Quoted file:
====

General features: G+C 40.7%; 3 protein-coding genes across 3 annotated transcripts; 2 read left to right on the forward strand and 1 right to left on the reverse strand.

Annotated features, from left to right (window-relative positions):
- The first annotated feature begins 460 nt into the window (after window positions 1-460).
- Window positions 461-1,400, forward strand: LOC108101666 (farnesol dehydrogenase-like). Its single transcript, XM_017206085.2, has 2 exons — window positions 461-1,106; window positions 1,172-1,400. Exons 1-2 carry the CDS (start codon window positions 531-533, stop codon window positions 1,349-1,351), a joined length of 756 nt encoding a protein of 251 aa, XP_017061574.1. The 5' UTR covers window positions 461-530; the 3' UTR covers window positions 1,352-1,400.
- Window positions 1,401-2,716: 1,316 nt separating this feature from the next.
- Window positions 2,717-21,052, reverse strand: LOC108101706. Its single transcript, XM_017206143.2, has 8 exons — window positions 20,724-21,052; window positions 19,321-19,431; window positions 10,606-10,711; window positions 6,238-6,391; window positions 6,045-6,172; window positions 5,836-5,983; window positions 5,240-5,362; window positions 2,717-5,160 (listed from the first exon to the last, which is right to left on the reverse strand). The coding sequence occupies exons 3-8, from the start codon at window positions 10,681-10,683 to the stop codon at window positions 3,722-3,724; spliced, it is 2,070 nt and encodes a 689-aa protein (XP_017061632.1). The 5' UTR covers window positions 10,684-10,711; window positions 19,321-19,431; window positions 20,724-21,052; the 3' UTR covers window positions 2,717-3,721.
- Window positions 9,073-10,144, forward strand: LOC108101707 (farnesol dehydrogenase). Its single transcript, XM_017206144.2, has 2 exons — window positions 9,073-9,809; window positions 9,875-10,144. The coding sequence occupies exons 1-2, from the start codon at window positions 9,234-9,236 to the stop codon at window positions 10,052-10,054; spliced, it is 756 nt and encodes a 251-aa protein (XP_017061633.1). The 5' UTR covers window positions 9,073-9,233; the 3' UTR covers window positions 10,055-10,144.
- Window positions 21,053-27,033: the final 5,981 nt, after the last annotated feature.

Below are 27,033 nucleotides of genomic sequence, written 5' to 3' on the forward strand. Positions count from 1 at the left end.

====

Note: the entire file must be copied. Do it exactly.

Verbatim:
General features: G+C 40.7%; 3 protein-coding genes across 3 annotated transcripts; 2 read left to right on the forward strand and 1 right to left on the reverse strand.

Annotated features, from left to right (window-relative positions):
- The first annotated feature begins 460 nt into the window (after window positions 1-460).
- Window positions 461-1,400, forward strand: LOC108101666 (farnesol dehydrogenase-like). Its single transcript, XM_017206085.2, has 2 exons — window positions 461-1,106; window positions 1,172-1,400. Exons 1-2 carry the CDS (start codon window positions 531-533, stop codon window positions 1,349-1,351), a joined length of 756 nt encoding a protein of 251 aa, XP_017061574.1. The 5' UTR covers window positions 461-530; the 3' UTR covers window positions 1,352-1,400.
- Window positions 1,401-2,716: 1,316 nt separating this feature from the next.
- Window positions 2,717-21,052, reverse strand: LOC108101706. Its single transcript, XM_017206143.2, has 8 exons — window positions 20,724-21,052; window positions 19,321-19,431; window positions 10,606-10,711; window positions 6,238-6,391; window positions 6,045-6,172; window positions 5,836-5,983; window positions 5,240-5,362; window positions 2,717-5,160 (listed from the first exon to the last, which is right to left on the reverse strand). The coding sequence occupies exons 3-8, from the start codon at window positions 10,681-10,683 to the stop codon at window positions 3,722-3,724; spliced, it is 2,070 nt and encodes a 689-aa protein (XP_017061632.1). The 5' UTR covers window positions 10,684-10,711; window positions 19,321-19,431; window positions 20,724-21,052; the 3' UTR covers window positions 2,717-3,721.
- Window positions 9,073-10,144, forward strand: LOC108101707 (farnesol dehydrogenase). Its single transcript, XM_017206144.2, has 2 exons — window positions 9,073-9,809; window positions 9,875-10,144. The coding sequence occupies exons 1-2, from the start codon at window positions 9,234-9,236 to the stop codon at window positions 10,052-10,054; spliced, it is 756 nt and encodes a 251-aa protein (XP_017061633.1). The 5' UTR covers window positions 9,073-9,233; the 3' UTR covers window positions 10,055-10,144.
- Window positions 21,053-27,033: the final 5,981 nt, after the last annotated feature.

Below are 27,033 nucleotides of genomic sequence, written 5' to 3' on the forward strand. Positions count from 1 at the left end.